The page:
Marching Bittersweet in the Heat

Return to ‘normal’ marching band season after last year’s strict precautions

RUBY MCMAHON

Six days- 10 hours long and blisteringly hot. Somehow, band director Ms. Fadrowski makes this 60-hour week less grueling than it seems. Summer band camp is where all he fun happens- icebreakers, activities, and learning the foundation of skills for the exciting new season ahead.

Though the extensive hours sound intense, the camp is an opportunity for members to bond and become closer as friends. Through band, sophomore Dylan Rodgers feels he has formed many relationships and found where he belongs in high school.

Rodgers was first introduced to the East Lyme Marching Band during 7th grade, and since 2018, feels that band has gone from a group with different cliques to one big family.

“It’s really nice to be in band, because going into high school, especially if you don’t really know anybody, and doing band the summer before can help you meet so many people,” Rodgers said.

This year is considered a normal season for marching band as many COVID-19 restrictions have been lifted for practicing and performing outdoors. Rodgers is now stepping up to a student leader position of his section: the head captain of the percussion section, also known as “pit.”

“This is my first year being head captain, and I’ll admit I was a bit nervous at first but after the previous year, since the 2020 season wasn’t the most normal of a seasons, I want to have a normal season and I’m honestly just excited to be part of it,” said Rodgers.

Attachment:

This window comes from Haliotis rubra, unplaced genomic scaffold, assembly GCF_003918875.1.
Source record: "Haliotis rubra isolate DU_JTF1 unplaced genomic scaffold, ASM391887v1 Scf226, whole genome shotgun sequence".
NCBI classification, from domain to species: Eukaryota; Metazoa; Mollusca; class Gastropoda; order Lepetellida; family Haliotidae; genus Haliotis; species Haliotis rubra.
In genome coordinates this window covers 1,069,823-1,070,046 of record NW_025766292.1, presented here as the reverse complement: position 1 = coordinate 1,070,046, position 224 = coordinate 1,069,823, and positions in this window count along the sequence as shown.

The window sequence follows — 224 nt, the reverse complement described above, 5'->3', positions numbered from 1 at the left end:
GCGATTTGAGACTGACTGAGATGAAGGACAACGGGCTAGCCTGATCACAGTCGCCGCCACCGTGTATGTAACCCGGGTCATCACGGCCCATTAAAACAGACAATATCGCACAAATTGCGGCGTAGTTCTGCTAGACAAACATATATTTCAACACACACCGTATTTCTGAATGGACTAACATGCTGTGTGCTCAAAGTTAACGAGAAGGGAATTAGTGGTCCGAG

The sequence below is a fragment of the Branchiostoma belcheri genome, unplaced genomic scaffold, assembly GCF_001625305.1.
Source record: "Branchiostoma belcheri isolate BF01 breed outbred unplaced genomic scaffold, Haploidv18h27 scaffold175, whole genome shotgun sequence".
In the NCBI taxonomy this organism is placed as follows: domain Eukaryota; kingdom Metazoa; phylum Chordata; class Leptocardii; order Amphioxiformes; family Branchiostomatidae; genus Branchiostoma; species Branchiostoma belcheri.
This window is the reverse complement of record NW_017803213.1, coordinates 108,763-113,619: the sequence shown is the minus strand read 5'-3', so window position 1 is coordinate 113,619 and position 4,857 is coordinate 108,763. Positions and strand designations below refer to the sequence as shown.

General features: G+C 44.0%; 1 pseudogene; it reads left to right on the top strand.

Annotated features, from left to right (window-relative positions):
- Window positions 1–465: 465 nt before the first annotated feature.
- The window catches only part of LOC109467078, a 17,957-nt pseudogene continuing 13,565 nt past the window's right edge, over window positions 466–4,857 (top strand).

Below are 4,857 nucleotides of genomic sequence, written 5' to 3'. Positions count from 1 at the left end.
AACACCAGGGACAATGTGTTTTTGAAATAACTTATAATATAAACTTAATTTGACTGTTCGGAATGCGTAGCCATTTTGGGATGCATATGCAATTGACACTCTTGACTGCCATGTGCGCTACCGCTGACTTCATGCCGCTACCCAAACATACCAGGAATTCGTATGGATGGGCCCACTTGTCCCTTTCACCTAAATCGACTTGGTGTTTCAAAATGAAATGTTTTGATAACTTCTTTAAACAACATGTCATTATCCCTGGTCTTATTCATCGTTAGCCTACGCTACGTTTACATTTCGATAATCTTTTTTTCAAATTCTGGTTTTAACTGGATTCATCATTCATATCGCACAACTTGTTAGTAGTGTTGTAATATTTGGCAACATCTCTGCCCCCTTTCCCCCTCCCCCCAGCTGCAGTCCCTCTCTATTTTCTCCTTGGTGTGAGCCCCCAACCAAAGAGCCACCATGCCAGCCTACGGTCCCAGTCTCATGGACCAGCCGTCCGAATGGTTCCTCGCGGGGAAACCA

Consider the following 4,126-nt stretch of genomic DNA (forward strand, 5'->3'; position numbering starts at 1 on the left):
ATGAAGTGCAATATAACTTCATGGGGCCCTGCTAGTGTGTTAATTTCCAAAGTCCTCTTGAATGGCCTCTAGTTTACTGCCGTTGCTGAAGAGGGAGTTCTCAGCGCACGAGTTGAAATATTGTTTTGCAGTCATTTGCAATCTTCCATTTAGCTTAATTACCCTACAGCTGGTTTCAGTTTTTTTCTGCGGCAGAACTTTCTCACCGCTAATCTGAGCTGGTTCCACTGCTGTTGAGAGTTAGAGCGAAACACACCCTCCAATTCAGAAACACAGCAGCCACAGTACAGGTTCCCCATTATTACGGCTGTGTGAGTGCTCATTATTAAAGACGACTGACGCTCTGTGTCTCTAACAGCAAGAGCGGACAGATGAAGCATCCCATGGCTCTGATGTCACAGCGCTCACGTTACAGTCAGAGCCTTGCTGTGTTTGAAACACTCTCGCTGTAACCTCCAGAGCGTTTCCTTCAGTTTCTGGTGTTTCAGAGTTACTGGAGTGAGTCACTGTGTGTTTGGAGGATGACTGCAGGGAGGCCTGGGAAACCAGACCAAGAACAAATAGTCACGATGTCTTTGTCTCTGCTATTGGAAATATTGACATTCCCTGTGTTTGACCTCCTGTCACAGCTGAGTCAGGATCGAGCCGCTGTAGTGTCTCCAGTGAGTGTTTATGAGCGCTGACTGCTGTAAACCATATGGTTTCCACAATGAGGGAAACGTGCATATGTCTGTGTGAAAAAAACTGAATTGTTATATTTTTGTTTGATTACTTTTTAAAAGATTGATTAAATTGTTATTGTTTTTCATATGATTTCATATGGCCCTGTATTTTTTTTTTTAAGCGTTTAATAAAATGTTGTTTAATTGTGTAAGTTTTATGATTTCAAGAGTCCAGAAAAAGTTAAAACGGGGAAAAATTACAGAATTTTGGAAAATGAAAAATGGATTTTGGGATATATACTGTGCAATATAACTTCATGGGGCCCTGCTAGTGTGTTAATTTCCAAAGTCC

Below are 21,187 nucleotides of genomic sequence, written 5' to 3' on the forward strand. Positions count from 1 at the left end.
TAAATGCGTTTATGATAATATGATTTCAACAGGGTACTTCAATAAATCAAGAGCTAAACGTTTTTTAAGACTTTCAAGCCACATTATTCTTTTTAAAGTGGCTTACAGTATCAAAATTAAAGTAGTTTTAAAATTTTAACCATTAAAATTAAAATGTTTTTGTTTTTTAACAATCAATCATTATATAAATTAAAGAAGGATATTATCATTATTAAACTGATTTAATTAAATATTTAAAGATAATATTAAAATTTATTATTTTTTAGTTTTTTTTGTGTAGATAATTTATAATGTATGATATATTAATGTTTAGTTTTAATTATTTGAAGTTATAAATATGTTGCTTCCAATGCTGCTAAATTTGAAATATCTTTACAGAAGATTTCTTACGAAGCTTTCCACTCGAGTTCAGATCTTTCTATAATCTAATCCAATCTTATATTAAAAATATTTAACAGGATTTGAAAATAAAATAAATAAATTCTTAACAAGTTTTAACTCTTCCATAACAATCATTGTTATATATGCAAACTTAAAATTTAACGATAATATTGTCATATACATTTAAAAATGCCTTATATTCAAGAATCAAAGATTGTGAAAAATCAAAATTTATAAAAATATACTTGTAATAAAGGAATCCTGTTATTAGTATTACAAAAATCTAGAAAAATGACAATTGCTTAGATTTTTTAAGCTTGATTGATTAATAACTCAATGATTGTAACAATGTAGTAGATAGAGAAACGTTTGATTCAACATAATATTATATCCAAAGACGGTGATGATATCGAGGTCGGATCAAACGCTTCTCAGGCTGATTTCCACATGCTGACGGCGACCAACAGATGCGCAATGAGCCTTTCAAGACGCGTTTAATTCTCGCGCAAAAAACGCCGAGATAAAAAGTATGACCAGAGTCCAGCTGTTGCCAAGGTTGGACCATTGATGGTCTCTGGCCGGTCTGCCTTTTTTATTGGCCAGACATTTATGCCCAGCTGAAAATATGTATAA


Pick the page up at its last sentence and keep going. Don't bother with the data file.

Junior Rose Zhou is also taking on a huge leadership role for the band. As drum major, Zhou’s responsibility is to lead the band during rehearsals as well as performances.

“Before I joined marching band, I was just this tiny trumpet player that didn’t want to play loud, and then once I joined band, I joined something bigger than myself. As a student leader, I’ve learned a lot about leadership that I can take with me to other places, like at work and in life. I feel like I’ve grown as a musician and as a person because it has boosted my confidence,” said Zhou.

Junior Aiden Rodgers, the Public Relations representative and Web Master for the marching band, has learned from leadership opportunities band has provided. Since starting marching band in 8th grade, Rodgers has taken away many lessons.

“You learn how to work with other people effectively because it’s this big moving machine where if there’s one person wrong, the whole band is wrong. You have to learn how to adjust to other people and what they’re going to do, but do it in the moment and think on your feet,” said Rodgers. This ability to be alert is unique to band and unlike many aspects of the school.

After hours and hours of hard work, the marching band is starting off their season closer and stronger than ever, thanks to the effort from the students and the band director, Ms. Fadrowski.

“Ms. F. was able to create such a close- knit environment and essentially revive the band program a couple of years ago. I got to experience her teaching for four years and honestly she is the backbone. She’s been keeping us motivated, and we wouldn’t be able to survive without her this far,” said Rodgers.

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